Since Descartes and Locke, theory of knowledge and the concept of rationality itself have been closely allied with the sciences, common sense, and empirical understanding. I argue: that theory of knowledge must be extended to theory of myth, to a theory of the origin of consciousness understood in cultural terms, rather than purely logical or metaphysical terms; and that this understanding of origin involves an understanding of the fundamental relationship between rationality and two forms of mind which have traditionally be (...) defined out of the sphere of knowledge—rhetoric and imagination. The argument that I make is based in part on an interpretation of Vico's New Science. (shrink)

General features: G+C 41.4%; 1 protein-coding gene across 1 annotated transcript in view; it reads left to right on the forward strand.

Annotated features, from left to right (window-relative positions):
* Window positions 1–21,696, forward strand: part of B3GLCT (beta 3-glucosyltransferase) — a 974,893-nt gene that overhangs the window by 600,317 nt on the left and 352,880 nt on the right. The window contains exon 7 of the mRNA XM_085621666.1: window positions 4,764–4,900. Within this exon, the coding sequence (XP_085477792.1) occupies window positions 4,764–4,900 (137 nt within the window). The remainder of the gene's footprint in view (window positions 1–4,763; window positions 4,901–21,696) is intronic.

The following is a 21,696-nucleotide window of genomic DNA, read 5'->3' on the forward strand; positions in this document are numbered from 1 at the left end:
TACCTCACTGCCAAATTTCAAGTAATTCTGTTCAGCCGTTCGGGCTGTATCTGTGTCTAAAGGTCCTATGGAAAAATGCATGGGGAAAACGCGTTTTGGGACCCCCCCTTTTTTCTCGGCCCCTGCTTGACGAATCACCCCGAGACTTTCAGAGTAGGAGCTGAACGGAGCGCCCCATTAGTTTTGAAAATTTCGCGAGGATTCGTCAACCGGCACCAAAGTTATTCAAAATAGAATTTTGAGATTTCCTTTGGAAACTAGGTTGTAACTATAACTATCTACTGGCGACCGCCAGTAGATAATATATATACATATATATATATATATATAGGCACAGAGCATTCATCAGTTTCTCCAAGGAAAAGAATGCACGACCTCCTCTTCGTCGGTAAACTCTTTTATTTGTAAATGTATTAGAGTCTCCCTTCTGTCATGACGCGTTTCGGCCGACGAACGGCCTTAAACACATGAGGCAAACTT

At his death in 1945, the influential German philosopher Ernst Cassirer left manuscripts for the fourth and final volume of his magnum opus, _The Philosophy of Symbolic Forms_. John Michael Krois and Donald Phillip Verene have edited these writings and translated them into English for the first time, bringing to completion Cassirer's major treatment of the concept of symbolic form. Ernst Cassirer believed that all the forms of representation that human beings use—language, myth, art, religion, history, science—are symbolic, and the (...) concept of symbolic forms was the basis of his thinking on these subjects. In this volume, which contains one text written in 1928 and another in about 1940, Cassirer presents the metaphysics that is implicit in his epistemology and phenomenology of culture. The earlier text grounds the philosopher's conception of symbolic forms on a notion of human nature that makes a general distinction between Geist and life. In the later text, he discusses Basis Phenomena, an original concept not mentioned in any of his previous works, and he compares his own viewpoint with those of other modern philosophers, notably Bergson and Heidegger. (shrink)